3. Results and Discussions
3.1. Effects of Laser Energy on Surface Roughness
Figure 3(a) shows the effect of laser energy on surface roughness of the polished sapphire. With the increase of laser energy, the surface roughness decreases when laser energy is lower than 0.056 mJ and increases when the energy is higher than 0.056 mJ.
When the laser with pulse energy of 0.064 mJ was used, the polished sapphire surface consisted mainly of microcracks caused by thermal stress because of the rapid resolidification, as shown in Figure 3(b). If a small laser energy like 0.044 mJ was applied, the polished sapphire surface was observed with the features of submicropores or ablated pits, and micromelting and resolidification structure. The ablated pits were caused mainly by photoionization and impact ionization. However, there were few sign of microcrack in this energy condition, as shown in Figure 3(c). These results showed that the sapphire material radiated by small pulse energy laser is mainly removed by thermal and photochemical action together, and if radiated by high pulse energy laser, the material is mainly removed by thermal action with lots microcracks, which causes the surface roughness to become worse.
The sapphire material is removed quite a little and the surface cannot be improved obviously if laser energy is too small. With the increase of the pulse energy continuously, the photochemical action by laser radiation increases even accompanied by thermal action of micromelting, and then the surface roughness of polished sapphire decreases prominently. When the pulse energy is higher than the transition point (e.g., 0.056 mJ in this paper), the thermal action by laser radiation becomes strong and dominant the material removal in the polishing process, which causes lots of microcracks and the surface roughness worse.
3.2. Effects of Laser Pulse Repetition Rate on Surface Roughness
The laser pulse repetition rate has obviously influences on pulse energy and then on the surface of sapphire, as shown in Figure 4.
When the pulse repetition rate was of 10 kHz, the laser energy became higher and material removal became larger comparing with those with higher pulse repetition rate. As a result, the surface roughness increased, as shown in Figures 4(a) and 4(b). Figure 4(b) also showed some features of deep furrows at the surface, which should be the ablation traces consistent with the laser scanning traces.
When the pulse repetition rate went up to 30 kHz, the smoothest surface was obtained. It can be explained that at this condition the laser energy comes to an appropriate value at which the thermal action and photochemical action collaborate favourably. When the pulse repetition rate increased up to 50 kHz or even higher, the laser energy became too small to remove the sapphire material effectively. So the surface roughness of polished sapphire was approximately the same with the original surface, as shown in Figures 4(a) and 4(c).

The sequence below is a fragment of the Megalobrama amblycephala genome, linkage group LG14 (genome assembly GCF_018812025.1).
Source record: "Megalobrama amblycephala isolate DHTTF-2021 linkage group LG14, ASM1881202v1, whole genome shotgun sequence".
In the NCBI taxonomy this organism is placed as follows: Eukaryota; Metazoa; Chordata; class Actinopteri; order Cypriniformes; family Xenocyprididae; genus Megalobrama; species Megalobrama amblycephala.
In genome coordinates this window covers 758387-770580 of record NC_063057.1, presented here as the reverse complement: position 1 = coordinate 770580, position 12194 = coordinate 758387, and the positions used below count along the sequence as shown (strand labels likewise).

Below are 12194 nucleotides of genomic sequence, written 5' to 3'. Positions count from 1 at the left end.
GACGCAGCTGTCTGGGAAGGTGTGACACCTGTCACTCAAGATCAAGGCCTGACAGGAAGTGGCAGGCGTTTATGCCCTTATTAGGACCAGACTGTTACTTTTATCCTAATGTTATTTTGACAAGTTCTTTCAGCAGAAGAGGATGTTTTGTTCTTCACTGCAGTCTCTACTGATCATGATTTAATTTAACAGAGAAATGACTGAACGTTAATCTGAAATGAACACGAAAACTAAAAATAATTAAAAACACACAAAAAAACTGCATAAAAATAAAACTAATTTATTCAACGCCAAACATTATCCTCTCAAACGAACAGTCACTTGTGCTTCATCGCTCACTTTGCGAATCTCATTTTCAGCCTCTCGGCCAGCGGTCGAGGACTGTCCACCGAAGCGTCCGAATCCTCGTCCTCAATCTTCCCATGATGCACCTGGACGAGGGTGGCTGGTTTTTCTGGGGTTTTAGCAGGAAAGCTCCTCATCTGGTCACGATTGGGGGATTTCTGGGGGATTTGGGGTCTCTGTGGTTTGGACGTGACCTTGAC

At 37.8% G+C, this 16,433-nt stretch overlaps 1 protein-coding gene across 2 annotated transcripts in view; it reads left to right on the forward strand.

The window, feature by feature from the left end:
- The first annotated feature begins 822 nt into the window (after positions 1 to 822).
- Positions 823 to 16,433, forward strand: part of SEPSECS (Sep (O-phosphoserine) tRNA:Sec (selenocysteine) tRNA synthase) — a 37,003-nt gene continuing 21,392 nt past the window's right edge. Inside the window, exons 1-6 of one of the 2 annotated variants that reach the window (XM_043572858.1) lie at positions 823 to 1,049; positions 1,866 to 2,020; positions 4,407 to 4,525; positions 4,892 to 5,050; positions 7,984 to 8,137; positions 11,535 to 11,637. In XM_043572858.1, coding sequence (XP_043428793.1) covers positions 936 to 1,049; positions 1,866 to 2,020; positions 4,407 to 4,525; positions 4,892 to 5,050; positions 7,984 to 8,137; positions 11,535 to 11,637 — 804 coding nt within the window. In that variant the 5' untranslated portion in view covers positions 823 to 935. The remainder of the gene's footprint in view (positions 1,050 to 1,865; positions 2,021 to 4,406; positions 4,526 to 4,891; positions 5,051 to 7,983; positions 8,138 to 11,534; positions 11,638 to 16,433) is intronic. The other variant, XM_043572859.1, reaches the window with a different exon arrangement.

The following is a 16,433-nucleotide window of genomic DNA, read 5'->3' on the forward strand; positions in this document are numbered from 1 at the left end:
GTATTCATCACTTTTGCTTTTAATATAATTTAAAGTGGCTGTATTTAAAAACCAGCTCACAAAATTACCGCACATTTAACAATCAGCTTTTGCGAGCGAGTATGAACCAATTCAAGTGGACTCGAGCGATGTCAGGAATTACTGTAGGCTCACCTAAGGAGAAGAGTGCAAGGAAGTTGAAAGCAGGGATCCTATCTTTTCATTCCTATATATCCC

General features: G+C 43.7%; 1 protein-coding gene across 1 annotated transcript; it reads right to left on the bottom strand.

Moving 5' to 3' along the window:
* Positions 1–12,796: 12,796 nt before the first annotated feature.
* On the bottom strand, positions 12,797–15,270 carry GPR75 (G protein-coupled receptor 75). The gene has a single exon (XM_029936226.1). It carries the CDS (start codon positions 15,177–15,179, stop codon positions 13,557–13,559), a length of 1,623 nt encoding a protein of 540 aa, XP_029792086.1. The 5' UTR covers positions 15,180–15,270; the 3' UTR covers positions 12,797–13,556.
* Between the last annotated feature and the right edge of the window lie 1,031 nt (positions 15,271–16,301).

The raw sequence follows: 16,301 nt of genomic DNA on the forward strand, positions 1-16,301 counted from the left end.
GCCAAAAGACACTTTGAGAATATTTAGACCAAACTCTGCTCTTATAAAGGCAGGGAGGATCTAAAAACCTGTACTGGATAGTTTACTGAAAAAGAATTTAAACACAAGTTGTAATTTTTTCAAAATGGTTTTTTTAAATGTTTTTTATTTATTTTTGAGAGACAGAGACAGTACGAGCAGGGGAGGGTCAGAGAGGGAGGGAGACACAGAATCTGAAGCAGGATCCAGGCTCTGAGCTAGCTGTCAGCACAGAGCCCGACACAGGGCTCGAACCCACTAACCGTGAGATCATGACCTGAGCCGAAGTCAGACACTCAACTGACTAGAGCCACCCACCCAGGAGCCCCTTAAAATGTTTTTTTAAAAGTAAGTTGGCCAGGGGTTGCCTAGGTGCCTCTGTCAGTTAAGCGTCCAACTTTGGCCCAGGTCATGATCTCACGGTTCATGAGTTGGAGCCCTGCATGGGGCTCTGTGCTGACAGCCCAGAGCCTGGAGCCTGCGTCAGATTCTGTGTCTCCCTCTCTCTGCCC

3.3. Effects on Surface Roughness by Laser Scanning Speed
The laser scanning speed affects the sapphire polishing by laser-matter interaction time. The faster the laser scanning speed, the shorter the interaction time between the laser and material was and the better the surface roughness became, as shown in Figure 5.
When laser scanning speed as low as 10 mm/s was used, the surface material was melted fully because of enough laser-matter interaction time and rapidly resolidified. The material was removed by thermal fracture, resulting in lots of residual microcracks and pits at the surface, as shown in Figure 5(b). So, the surface was very rough (see in Figures 5(a) and 5(b)). The better surface was achieved at the laser scanning speed of 50 mm/s, as shown in Figure 5(c). When scanning speed went up to 90 mm/s, the surface roughness decreased to the lowest value of 0.27 μm and the polished surface was very smooth and dense, as shown in Figure 5(d). When the scanning speed faster than 90 mm/s was applied, the surface roughness increased again because the overlapping coefficient of focal spot on the surface became very small.
3.4. Effects of Incident Angle on Surface Roughness
The laser incident angle means the angle between the laser beam and the right direction of the sample surface. Changing incident angle affects the polishing results mainly by changing the focal spot shape of laser light on the radiated surface and then radiated energy density.
With the increase of the laser incident angle, the focal spot shape became elliptic with a little big area and the polished surface trended to became smooth (shown in Figure 6) as the slight decrease of laser energy. Actually, the convex spot of the surface is much easier to be removed under large incident angle than the concave port of the surface, which contributes to the decrease of surface roughness. However, the incident angle greater than 50 degree is difficult to be applied because of experimental set-up limitation in this study.
3.5. Effects of Laser Scanning Patterns on Surface Roughness